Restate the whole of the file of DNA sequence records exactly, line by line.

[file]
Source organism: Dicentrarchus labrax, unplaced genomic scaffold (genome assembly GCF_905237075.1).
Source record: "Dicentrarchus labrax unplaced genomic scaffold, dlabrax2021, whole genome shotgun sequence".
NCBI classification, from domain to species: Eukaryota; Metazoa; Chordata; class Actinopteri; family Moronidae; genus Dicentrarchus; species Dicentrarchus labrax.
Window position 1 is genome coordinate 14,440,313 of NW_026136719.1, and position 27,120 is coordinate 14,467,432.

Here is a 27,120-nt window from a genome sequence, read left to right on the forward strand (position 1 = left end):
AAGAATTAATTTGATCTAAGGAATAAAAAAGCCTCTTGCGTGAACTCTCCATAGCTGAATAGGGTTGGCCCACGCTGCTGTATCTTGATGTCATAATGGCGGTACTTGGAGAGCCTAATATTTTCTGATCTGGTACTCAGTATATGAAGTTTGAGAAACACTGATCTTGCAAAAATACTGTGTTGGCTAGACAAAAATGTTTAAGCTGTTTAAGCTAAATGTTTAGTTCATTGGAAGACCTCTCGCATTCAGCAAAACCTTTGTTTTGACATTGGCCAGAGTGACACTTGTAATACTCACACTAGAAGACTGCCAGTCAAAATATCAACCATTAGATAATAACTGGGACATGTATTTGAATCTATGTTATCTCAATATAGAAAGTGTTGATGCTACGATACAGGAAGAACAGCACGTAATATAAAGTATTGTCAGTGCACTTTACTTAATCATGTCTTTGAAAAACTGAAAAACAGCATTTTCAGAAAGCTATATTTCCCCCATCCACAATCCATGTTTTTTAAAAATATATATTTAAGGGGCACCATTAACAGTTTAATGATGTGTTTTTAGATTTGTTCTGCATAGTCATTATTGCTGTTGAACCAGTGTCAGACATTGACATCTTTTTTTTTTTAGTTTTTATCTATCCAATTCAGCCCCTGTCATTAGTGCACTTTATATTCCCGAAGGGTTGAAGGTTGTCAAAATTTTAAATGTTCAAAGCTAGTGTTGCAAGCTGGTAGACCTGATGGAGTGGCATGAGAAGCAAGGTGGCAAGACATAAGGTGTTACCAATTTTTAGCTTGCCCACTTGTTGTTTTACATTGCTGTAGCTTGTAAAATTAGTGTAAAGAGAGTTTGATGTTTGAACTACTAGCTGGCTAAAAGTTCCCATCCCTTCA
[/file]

Source organism: Dicentrarchus labrax, unplaced genomic scaffold (genome assembly GCF_905237075.1).
Source record: "Dicentrarchus labrax unplaced genomic scaffold, dlabrax2021, whole genome shotgun sequence".
NCBI classification, from domain to species: Eukaryota; Metazoa; Chordata; class Actinopteri; family Moronidae; genus Dicentrarchus; species Dicentrarchus labrax.
Window position 1 is genome coordinate 14,440,313 of NW_026136719.1, and position 27,120 is coordinate 14,467,432.

Here is a 27,120-nt window from a genome sequence, read left to right on the forward strand (position 1 = left end):
AAGAATTAATTTGATCTAAGGAATAAAAAAGCCTCTTGCGTGAACTCTCCATAGCTGAATAGGGTTGGCCCACGCTGCTGTATCTTGATGTCATAATGGCGGTACTTGGAGAGCCTAATATTTTCTGATCTGGTACTCAGTATATGAAGTTTGAGAAACACTGATCTTGCAAAAATACTGTGTTGGCTAGACAAAAATGTTTAAGCTGTTTAAGCTAAATGTTTAGTTCATTGGAAGACCTCTCGCATTCAGCAAAACCTTTGTTTTGACATTGGCCAGAGTGACACTTGTAATACTCACACTAGAAGACTGCCAGTCAAAATATCAACCATTAGATAATAACTGGGACATGTATTTGAATCTATGTTATCTCAATATAGAAAGTGTTGATGCTACGATACAGGAAGAACAGCACGTAATATAAAGTATTGTCAGTGCACTTTACTTAATCATGTCTTTGAAAAACTGAAAAACAGCATTTTCAGAAAGCTATATTTCCCCCATCCACAATCCATGTTTTTTAAAAATATATATTTAAGGGGCACCATTAACAGTTTAATGATGTGTTTTTAGATTTGTTCTGCATAGTCATTATTGCTGTTGAACCAGTGTCAGACATTGACATCTTTTTTTTTTTAGTTTTTATCTATCCAATTCAGCCCCTGTCATTAGTGCACTTTATATTCCCGAAGGGTTGAAGGTTGTCAAAATTTTAAATGTTCAAAGCTAGTGTTGCAAGCTGGTAGACCTGATGGAGTGGCATGAGAAGCAAGGTGGCAAGACATAAGGTGTTACCAATTTTTAGCTTGCCCACTTGTTGTTTTACATTGCTGTAGCTTGTAAAATTAGTGTAAAGAGAGTTTGATGTTTGAACTACTAGCTGGCTAAAAGTTCCCATCCCTTCA